Laughter is a nonverbal vocal expression that often communicates positive affect and cooperative intent in humans. A laugh may signal mockery, humor, joy or simply be a response to tickling, but each kind of laughter conveys a wealth of auditory and social information. Researchers have distinguished between spontaneous and volitional laughter. Spontaneous laughter is emotionally-driven and involuntary (i.e., laughter produced in natural contexts between familiar speakers) while volitional, is non-emotional and articulated laughter (i.e laughter produced on command, inarguably deliberate and controlled).
Just one second laughter between people is enough to judge whether there exist friendship or not. This was a UCLA study published in the proceedings of National Academy of Sciences.
In past research, Bryant who is a co-author in this research, has investigated the idea that listeners can tell the difference between involuntary, or spontaneous, laughter and volitional, or “fake,” laughter. His findings indicate that the different kinds of laughs are produced by different vocal systems and that they have different communicative functions.
The scenario used in this research was the one in which listeners were best able to judge or gauge the relationship correctly was when two women friends were laughing together. The study suggests that laughter between friends is generally more spontaneous, and that listeners across the globe can hear the difference. To detect the relationship status among people, spontaneous and volitional laughter are produced by different underlying neural control systems, with spontaneous laughter generated by phylogenetically older vocal production mechanisms. The laugh types were acoustically distinct, and differentially judged in a predictable way according to manipulations of duration properties. The slowed down spontaneous laughs were perceptually indistinguishable from non-human animal vocalizations.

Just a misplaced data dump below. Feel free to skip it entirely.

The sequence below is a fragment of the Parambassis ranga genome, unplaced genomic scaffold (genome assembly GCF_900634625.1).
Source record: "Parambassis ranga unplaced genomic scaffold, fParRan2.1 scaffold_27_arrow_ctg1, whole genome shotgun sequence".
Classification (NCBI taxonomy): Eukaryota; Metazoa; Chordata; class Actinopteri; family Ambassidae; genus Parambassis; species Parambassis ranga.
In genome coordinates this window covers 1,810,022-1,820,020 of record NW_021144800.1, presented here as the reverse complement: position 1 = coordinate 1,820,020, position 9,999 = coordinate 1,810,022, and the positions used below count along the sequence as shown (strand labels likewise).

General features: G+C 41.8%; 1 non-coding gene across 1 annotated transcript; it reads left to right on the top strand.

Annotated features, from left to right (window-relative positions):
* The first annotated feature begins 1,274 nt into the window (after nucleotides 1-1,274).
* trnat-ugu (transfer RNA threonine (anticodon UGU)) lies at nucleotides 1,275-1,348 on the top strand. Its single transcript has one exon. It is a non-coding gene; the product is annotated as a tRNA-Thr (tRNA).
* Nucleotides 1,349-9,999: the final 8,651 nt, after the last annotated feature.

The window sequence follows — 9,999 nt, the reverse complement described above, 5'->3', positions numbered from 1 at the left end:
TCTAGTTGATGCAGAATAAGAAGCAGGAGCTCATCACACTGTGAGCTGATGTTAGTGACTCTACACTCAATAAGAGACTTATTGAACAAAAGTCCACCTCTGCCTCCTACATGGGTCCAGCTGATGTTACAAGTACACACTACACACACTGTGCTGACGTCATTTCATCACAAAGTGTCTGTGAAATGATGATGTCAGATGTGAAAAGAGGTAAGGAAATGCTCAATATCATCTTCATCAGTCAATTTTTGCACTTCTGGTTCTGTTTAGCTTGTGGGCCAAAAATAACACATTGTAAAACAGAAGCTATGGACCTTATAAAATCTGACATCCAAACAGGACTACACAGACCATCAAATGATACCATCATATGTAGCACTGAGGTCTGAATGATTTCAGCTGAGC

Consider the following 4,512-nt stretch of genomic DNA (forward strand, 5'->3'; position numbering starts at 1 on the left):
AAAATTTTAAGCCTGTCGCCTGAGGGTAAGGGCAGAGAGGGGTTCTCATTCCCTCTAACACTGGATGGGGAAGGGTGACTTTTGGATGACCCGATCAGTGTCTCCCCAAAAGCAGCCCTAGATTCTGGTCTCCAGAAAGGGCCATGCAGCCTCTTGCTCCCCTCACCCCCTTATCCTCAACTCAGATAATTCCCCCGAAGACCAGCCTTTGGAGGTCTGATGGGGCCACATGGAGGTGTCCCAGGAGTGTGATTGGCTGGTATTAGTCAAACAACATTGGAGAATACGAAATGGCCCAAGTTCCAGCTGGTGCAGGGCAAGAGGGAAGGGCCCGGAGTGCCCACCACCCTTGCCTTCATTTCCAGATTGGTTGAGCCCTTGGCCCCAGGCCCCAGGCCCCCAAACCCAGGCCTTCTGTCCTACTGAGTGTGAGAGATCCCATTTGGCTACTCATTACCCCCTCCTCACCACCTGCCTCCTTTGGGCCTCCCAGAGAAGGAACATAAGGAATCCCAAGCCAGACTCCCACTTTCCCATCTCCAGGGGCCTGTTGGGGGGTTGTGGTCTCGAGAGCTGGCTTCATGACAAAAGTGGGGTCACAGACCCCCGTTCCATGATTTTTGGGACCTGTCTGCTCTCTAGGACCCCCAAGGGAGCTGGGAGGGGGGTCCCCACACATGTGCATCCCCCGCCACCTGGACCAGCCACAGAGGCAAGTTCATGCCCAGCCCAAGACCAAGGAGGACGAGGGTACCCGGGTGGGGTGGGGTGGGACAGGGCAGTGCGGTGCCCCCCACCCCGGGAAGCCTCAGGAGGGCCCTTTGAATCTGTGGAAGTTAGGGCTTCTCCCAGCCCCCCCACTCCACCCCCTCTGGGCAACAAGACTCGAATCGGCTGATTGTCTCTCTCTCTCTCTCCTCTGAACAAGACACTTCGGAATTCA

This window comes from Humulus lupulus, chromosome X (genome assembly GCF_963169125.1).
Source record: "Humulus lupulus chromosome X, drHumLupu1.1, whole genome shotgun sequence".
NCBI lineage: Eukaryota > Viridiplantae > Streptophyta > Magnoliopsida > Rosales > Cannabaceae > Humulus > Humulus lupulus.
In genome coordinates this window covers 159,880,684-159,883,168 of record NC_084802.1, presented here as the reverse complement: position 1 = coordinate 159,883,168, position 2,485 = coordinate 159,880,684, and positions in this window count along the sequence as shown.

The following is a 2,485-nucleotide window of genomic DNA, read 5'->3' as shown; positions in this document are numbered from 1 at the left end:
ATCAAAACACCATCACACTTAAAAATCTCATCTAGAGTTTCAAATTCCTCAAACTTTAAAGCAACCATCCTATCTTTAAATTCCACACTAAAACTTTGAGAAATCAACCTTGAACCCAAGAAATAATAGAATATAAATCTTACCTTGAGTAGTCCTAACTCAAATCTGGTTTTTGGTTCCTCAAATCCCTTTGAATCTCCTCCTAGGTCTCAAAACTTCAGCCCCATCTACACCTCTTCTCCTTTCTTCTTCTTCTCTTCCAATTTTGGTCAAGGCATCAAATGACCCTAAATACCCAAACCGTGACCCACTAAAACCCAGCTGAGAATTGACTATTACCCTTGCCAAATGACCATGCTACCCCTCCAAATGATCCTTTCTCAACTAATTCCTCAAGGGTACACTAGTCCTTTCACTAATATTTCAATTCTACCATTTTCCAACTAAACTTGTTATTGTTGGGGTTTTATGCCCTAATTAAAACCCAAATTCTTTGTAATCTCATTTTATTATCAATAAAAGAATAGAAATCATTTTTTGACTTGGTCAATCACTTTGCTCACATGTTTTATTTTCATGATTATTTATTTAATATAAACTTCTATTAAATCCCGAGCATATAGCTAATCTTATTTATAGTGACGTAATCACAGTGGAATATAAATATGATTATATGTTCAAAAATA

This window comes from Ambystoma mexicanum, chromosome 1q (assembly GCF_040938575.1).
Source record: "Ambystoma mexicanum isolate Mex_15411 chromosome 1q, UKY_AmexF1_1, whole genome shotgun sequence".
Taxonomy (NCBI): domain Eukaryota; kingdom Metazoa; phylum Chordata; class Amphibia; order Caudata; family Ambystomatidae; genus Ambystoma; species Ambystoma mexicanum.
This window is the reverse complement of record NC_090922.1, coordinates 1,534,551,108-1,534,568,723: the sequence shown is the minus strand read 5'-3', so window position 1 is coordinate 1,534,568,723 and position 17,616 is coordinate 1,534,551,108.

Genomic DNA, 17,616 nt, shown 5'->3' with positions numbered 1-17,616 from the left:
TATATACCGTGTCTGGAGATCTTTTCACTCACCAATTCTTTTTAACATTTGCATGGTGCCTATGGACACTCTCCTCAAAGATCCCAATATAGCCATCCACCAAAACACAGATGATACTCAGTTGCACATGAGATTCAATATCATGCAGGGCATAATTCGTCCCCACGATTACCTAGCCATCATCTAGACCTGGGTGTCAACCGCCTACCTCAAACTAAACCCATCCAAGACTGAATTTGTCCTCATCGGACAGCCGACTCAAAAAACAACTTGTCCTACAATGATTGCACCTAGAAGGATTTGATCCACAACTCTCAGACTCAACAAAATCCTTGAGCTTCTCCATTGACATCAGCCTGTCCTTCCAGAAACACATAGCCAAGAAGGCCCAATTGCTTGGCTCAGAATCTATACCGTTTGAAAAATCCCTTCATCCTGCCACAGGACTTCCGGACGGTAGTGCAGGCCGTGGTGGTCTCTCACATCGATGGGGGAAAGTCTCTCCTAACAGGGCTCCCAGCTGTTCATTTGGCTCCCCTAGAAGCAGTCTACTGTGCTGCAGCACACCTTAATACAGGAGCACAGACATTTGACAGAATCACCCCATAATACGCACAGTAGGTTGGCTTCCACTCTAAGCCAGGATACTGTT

In a highly cooperative species such as ours, it is important for individuals to correctly identify the social alliances of others,” Bryant said. “If laughter helps people accomplish that, it has likely played a role in social communication leading to cooperative interactions.